Leading article: Snowflakes and scare-mongering

Share

Fear-mongering, arrogance and bureaucratic bullying. By such tools, Donald Rumsfeld became one of the most powerful, most unpopular and ultimately most unsuccessful Pentagon chiefs in history. Any doubts about that judgement have been removed by the publication this week in The Washington Post of a selection of his "snow-flakes" – the short memos the former defence secretary was wont to fire off daily in scores to his staff. They pestered, they irritated, and on occasion they terrorised their recipients. Together, they give a depressing snapshot of the modus operandi of their boss, as he presided over the debacle in Iraq.

"Keep elevating the threat. Talk about Somalia and the Philippines," Mr Rumsfeld urged in April 2006 as Iraq fell apart and eminent former generals broke cover to demand his resignation. "Make the American people realise they are surrounded in the world by violent extremists." In the same vein, he suggested re-branding the war on terror a "worldwide insurgency". He seems to have had as much scorn for Arabs as for "Old Europe", noting in a May 2004 rumination that oil had made Muslims forget "the reality of work, effort and investment that leads to wealth for the rest of the world".

Not least the snowflakes underline the mendacity inherent in Mr Rumsfeld's style. Whenever pushed into a corner at a Pentagon briefing, he would wriggle free by claiming that he was not involved in a particular decision, that he had not had the time to read an embarrassing article, memo or leaked internal report. Any mistakes, he implied, were made by underlings. In fact, as the memos prove, he was an obsessive micromanager, who knew everything that was going on.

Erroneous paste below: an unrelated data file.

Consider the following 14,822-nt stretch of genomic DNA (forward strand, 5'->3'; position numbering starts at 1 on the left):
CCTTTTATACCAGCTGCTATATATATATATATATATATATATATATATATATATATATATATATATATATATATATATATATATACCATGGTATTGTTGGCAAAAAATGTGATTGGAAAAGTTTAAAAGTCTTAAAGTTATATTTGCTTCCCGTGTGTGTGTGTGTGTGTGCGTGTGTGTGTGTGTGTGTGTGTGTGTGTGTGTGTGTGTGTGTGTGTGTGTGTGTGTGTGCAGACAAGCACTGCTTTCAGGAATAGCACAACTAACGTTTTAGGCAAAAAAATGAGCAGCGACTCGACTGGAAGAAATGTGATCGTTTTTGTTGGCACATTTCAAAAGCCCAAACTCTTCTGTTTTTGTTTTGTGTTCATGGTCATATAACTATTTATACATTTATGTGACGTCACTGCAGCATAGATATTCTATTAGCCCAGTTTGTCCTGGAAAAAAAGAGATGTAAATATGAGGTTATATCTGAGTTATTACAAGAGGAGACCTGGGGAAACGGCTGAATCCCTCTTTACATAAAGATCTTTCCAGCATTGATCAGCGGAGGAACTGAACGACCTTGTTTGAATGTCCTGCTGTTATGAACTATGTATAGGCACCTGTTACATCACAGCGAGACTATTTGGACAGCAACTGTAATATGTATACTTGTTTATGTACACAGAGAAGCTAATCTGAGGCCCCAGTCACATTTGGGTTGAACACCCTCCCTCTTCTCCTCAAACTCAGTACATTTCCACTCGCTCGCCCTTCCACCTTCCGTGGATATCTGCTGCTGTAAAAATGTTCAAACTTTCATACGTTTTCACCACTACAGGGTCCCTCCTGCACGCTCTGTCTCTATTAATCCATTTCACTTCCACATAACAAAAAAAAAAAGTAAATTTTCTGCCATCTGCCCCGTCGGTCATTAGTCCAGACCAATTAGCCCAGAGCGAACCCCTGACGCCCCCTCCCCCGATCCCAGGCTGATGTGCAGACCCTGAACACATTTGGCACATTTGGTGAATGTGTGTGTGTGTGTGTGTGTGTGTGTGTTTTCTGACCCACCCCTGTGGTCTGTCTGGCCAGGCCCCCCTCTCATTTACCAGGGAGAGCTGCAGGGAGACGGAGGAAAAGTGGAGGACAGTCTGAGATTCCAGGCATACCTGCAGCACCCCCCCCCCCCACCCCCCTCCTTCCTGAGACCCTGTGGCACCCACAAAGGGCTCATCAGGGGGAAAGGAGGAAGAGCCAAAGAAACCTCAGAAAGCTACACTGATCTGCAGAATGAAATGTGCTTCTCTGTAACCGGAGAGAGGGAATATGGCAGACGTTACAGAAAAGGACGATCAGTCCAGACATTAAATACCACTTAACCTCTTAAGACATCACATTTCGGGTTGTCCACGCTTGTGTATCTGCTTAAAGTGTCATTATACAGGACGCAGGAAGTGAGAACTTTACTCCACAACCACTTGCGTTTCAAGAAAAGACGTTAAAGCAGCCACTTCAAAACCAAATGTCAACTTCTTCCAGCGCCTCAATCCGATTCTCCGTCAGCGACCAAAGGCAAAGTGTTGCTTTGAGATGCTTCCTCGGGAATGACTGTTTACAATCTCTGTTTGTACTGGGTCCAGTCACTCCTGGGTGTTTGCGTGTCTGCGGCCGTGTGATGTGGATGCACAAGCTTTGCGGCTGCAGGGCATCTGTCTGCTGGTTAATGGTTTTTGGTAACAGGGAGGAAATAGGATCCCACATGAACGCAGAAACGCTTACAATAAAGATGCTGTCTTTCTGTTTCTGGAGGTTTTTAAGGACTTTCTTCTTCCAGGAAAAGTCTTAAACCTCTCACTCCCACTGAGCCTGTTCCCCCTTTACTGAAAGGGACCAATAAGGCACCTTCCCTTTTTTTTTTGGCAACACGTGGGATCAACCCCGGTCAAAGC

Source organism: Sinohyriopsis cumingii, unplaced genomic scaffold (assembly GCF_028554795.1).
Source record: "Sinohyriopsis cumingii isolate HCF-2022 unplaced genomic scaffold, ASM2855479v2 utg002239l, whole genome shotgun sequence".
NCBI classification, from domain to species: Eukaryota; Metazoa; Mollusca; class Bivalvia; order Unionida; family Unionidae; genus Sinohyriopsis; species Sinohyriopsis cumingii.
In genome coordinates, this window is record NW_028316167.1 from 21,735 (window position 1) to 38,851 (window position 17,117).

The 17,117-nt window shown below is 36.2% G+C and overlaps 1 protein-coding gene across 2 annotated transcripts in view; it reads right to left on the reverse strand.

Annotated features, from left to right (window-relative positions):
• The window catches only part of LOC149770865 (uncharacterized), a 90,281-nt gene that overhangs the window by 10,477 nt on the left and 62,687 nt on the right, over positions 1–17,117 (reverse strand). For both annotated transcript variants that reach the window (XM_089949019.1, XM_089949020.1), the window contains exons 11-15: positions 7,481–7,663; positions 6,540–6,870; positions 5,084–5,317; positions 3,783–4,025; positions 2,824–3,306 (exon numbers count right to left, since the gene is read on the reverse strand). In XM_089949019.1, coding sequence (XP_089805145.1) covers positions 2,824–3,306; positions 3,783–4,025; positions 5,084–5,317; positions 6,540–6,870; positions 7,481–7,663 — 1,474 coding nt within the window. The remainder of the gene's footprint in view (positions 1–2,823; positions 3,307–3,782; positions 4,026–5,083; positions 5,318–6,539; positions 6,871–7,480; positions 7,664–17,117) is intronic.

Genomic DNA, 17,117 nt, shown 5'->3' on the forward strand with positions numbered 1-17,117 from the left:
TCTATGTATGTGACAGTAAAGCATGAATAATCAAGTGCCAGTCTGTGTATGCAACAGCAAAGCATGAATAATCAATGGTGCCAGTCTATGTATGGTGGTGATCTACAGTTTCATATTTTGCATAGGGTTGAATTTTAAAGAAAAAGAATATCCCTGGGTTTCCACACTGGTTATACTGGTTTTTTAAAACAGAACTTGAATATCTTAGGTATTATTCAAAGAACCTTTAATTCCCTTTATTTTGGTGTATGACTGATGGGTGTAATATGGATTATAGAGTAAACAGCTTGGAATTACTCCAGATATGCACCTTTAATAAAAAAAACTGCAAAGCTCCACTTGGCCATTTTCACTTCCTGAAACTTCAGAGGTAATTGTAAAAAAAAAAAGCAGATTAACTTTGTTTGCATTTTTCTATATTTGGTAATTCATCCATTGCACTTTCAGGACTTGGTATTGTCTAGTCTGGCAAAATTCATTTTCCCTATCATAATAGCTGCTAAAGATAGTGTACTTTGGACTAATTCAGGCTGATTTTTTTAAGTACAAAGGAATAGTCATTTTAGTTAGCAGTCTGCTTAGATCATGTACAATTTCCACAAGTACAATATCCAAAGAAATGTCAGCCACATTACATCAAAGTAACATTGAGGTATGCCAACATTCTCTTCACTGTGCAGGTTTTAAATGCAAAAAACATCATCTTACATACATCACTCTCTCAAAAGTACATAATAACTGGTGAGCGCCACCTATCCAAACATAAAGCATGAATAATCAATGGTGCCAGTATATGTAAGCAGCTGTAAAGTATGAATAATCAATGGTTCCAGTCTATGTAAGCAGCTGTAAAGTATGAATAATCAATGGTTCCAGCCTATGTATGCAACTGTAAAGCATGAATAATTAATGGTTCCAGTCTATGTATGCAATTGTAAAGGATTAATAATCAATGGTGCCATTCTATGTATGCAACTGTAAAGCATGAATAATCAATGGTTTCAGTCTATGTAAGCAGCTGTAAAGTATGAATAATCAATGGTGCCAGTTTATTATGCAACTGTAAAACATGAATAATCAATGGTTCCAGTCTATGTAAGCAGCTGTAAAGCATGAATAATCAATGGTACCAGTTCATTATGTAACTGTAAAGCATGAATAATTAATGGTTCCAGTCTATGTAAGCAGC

Most depressing, however, while the man himself has gone, his methods remain. Mr Rumsfeld was forced from his job in November 2006, after the Republican midterm election defeat for which his mismanagement of the war was largely responsible. His successor, Robert Gates, has a low-key, cautious and thoughtful style, far removed from the abrasive Rumsfeld. But the scare-mongering continues. Be it the use of torture or the threat posed by Iran, this White House (still featuring Mr Rumsfeld's ally Dick Cheney) trots out the same justification: America is in mortal peril, and all means are justified. In other words, as the departed, unlamented master would put it: "Keep elevating the threat."

React Now

Latest stories from i100
iJobs Job Widget
iJobs General

Recruitment Genius: PPC Executive / Manager

£22000 - £28000 per annum: Recruitment Genius: A PPC Executive/Manager is requ...

Ashdown Group: Service Delivery Manager - Retail / FMCG / WMS Operations

£55000 per annum: Ashdown Group: Service Delivery Manager - Retail / FMCG / WM...

Recruitment Genius: Fundraising and Campaigns Officer

£28000 - £32000 per annum: Recruitment Genius: A Fundraising and Campaigns Off...

Recruitment Genius: Domestic Appliance Service Engineer

£21000 - £24000 per annum: Recruitment Genius: This centre seeks an experience...

Day In a Page

Read Next
The Independent journalist James Moore pictured outside Mile End underground station in east London  

From ‘coloured’ to ‘cripple’ - some words just don't belong in everyday language

James Moore
Marina Litvinenko, the widow of former KGB agent Alexander Litvinenko, leaves the High Court after the opening of the inquiry into his death  

Laying the blame for Litvinenko’s death at Putin’s door is an orthodoxy that needs challenging